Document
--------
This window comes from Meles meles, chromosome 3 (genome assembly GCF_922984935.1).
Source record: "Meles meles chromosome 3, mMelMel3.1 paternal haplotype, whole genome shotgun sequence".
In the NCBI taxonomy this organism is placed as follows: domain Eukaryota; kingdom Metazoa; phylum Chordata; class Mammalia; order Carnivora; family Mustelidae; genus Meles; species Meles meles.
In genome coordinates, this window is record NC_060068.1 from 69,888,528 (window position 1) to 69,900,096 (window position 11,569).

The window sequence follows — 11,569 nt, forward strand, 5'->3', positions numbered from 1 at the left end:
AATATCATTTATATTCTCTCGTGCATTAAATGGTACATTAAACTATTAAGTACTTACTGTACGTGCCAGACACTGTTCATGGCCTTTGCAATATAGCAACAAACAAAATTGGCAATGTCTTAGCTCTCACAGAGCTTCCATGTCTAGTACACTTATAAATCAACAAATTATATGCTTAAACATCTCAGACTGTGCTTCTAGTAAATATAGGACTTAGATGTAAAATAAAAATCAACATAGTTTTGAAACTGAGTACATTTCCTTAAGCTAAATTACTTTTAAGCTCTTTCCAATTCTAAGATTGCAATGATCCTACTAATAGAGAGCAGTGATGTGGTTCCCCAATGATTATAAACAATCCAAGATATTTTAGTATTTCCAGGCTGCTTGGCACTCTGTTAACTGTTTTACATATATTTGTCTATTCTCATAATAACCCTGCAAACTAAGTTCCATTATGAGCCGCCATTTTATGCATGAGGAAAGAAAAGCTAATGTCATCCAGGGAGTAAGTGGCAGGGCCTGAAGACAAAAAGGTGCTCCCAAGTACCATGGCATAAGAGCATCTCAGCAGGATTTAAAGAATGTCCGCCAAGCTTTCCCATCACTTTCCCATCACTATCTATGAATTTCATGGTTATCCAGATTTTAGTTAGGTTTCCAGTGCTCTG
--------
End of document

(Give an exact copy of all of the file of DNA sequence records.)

This window comes from Meles meles, chromosome 3 (genome assembly GCF_922984935.1).
Source record: "Meles meles chromosome 3, mMelMel3.1 paternal haplotype, whole genome shotgun sequence".
In the NCBI taxonomy this organism is placed as follows: domain Eukaryota; kingdom Metazoa; phylum Chordata; class Mammalia; order Carnivora; family Mustelidae; genus Meles; species Meles meles.
In genome coordinates, this window is record NC_060068.1 from 69,888,528 (window position 1) to 69,900,096 (window position 11,569).

The window sequence follows — 11,569 nt, forward strand, 5'->3', positions numbered from 1 at the left end:
AATATCATTTATATTCTCTCGTGCATTAAATGGTACATTAAACTATTAAGTACTTACTGTACGTGCCAGACACTGTTCATGGCCTTTGCAATATAGCAACAAACAAAATTGGCAATGTCTTAGCTCTCACAGAGCTTCCATGTCTAGTACACTTATAAATCAACAAATTATATGCTTAAACATCTCAGACTGTGCTTCTAGTAAATATAGGACTTAGATGTAAAATAAAAATCAACATAGTTTTGAAACTGAGTACATTTCCTTAAGCTAAATTACTTTTAAGCTCTTTCCAATTCTAAGATTGCAATGATCCTACTAATAGAGAGCAGTGATGTGGTTCCCCAATGATTATAAACAATCCAAGATATTTTAGTATTTCCAGGCTGCTTGGCACTCTGTTAACTGTTTTACATATATTTGTCTATTCTCATAATAACCCTGCAAACTAAGTTCCATTATGAGCCGCCATTTTATGCATGAGGAAAGAAAAGCTAATGTCATCCAGGGAGTAAGTGGCAGGGCCTGAAGACAAAAAGGTGCTCCCAAGTACCATGGCATAAGAGCATCTCAGCAGGATTTAAAGAATGTCCGCCAAGCTTTCCCATCACTTTCCCATCACTATCTATGAATTTCATGGTTATCCAGATTTTAGTTAGGTTTCCAGTGCTCTG